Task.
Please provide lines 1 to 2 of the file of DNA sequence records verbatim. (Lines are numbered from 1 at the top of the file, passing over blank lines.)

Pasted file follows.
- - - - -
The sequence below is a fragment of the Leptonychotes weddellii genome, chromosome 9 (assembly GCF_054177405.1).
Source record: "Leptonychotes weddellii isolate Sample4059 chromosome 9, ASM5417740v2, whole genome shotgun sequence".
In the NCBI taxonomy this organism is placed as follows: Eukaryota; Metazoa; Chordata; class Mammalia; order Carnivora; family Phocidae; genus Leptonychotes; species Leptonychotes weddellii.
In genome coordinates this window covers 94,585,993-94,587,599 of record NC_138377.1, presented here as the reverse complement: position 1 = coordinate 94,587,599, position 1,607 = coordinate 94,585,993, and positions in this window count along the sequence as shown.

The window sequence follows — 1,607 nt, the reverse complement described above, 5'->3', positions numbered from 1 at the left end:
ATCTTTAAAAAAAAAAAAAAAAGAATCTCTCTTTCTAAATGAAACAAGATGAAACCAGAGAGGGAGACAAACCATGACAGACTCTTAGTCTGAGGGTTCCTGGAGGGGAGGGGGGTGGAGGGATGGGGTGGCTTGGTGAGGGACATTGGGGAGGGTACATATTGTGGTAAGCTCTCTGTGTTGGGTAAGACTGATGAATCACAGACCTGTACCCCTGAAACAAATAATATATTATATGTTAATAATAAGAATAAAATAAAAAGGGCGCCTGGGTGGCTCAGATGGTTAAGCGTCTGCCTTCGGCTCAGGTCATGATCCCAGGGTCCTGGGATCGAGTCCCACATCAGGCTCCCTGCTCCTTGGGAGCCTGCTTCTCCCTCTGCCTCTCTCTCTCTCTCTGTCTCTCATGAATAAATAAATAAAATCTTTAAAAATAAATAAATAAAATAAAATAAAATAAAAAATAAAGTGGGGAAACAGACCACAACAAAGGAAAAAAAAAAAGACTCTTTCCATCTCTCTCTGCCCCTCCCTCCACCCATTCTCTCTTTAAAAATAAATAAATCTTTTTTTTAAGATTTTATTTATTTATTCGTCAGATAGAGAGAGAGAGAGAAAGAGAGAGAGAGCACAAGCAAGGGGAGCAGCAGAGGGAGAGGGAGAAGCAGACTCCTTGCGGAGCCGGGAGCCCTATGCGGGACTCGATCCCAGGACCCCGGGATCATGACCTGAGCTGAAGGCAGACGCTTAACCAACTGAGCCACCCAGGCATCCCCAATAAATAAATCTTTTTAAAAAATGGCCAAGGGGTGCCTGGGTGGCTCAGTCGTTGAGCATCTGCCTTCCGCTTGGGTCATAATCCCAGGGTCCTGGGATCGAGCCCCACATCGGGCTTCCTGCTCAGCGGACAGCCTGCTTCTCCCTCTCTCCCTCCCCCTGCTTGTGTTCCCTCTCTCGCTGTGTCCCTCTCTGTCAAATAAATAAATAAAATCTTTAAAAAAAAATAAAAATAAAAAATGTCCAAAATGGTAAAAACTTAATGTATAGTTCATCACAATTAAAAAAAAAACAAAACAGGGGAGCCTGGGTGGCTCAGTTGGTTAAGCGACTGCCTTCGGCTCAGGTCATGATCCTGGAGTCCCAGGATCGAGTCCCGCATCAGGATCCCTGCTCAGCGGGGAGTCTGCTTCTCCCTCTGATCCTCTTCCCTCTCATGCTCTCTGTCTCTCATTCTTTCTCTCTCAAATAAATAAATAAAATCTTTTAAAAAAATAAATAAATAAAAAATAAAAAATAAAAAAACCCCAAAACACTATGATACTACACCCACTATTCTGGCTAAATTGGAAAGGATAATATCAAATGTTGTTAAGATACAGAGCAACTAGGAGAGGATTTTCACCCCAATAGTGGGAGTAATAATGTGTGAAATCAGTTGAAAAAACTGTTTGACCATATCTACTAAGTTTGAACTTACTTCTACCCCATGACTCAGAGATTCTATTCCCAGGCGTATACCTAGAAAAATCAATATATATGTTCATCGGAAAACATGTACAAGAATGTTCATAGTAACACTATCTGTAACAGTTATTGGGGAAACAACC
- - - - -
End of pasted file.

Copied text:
The sequence below is a fragment of the Leptonychotes weddellii genome, chromosome 9 (assembly GCF_054177405.1).
Source record: "Leptonychotes weddellii isolate Sample4059 chromosome 9, ASM5417740v2, whole genome shotgun sequence".